- Abstract: Methods that align distributions by minimizing an adversarial distance between them have recently achieved impressive results. However, these approaches are difficult to optimize with gradient descent and they often do not converge well without careful hyperparameter tuning and proper initialization. We investigate whether turning the adversarial min-max problem into an optimization problem by replacing the maximization part with its dual improves the quality of the resulting alignment and explore its connections to Maximum Mean Discrepancy. Our empirical results suggest that using the dual formulation for the restricted family of linear discriminators results in a more stable convergence to a desirable solution when compared with the performance of a primal min-max GAN-like objective and an MMD objective under the same restrictions. We test our hypothesis on the problem of aligning two synthetic point clouds on a plane and on a real-image domain adaptation problem on digits. In both cases, the dual formulation yields an iterative procedure that gives more stable and monotonic improvement over time.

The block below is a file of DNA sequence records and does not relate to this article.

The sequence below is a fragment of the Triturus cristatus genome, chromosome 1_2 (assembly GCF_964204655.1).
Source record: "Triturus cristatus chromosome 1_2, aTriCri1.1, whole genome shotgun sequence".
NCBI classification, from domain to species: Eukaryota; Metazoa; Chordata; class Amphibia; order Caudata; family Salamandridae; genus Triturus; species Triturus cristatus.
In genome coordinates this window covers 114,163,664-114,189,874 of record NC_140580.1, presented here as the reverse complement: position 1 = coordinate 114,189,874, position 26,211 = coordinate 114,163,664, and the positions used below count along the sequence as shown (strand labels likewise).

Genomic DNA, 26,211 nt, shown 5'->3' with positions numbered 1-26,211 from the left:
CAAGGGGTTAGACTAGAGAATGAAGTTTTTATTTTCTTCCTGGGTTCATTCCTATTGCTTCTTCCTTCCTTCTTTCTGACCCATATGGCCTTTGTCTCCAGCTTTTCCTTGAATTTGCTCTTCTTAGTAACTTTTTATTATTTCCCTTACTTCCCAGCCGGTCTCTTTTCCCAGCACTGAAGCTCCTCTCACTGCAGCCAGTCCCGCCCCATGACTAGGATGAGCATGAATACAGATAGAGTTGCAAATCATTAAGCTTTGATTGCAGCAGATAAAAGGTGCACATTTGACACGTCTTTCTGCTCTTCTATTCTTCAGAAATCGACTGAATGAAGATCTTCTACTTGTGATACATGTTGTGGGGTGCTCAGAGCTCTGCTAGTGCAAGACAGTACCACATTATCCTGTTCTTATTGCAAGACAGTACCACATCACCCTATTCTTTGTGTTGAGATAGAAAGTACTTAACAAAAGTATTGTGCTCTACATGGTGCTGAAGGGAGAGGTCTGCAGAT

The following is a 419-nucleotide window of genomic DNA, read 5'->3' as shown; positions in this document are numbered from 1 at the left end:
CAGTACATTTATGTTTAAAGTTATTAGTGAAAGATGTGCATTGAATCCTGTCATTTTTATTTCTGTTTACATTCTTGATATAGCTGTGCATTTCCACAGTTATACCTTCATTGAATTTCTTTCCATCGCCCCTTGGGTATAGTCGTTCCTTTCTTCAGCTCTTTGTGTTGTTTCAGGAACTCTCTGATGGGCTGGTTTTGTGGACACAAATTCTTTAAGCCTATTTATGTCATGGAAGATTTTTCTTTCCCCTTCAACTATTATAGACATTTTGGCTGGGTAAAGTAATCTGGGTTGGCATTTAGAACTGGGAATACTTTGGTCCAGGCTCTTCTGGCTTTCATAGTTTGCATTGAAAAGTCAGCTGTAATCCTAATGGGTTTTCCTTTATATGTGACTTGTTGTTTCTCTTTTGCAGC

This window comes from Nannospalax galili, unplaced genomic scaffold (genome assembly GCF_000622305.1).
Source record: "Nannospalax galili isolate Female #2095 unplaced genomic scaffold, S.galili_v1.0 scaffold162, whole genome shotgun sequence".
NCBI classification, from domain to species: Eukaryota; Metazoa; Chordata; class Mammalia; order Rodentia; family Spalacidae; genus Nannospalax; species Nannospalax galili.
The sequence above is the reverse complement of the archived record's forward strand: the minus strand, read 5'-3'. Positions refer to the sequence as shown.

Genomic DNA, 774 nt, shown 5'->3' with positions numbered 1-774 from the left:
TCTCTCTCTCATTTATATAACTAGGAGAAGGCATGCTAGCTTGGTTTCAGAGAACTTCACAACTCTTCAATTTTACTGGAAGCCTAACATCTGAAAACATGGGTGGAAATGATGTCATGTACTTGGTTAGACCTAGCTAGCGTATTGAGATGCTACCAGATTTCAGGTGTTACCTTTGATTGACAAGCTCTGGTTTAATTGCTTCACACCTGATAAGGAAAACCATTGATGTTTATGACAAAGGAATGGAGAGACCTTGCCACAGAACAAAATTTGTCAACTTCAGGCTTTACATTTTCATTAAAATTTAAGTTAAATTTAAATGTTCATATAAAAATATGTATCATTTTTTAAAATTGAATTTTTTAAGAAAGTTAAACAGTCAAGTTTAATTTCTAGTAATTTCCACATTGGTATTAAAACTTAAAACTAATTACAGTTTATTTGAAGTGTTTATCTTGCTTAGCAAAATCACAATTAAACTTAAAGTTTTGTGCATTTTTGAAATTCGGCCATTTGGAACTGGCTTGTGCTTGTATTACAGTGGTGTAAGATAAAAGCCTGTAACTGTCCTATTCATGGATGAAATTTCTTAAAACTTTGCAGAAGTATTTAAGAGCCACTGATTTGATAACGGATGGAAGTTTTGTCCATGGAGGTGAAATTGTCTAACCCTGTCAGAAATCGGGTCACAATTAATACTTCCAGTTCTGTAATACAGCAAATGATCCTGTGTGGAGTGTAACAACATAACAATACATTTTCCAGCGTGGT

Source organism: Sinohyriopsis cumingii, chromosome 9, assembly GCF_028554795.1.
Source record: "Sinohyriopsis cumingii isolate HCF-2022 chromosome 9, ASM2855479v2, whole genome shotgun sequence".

- TL;DR: We propose a dual version of the logistic adversarial distance for feature alignment and show that it yields more stable gradient step iterations than the min-max objective.
- Keywords: domain adaptation, adversarial networks, statistical distance, duality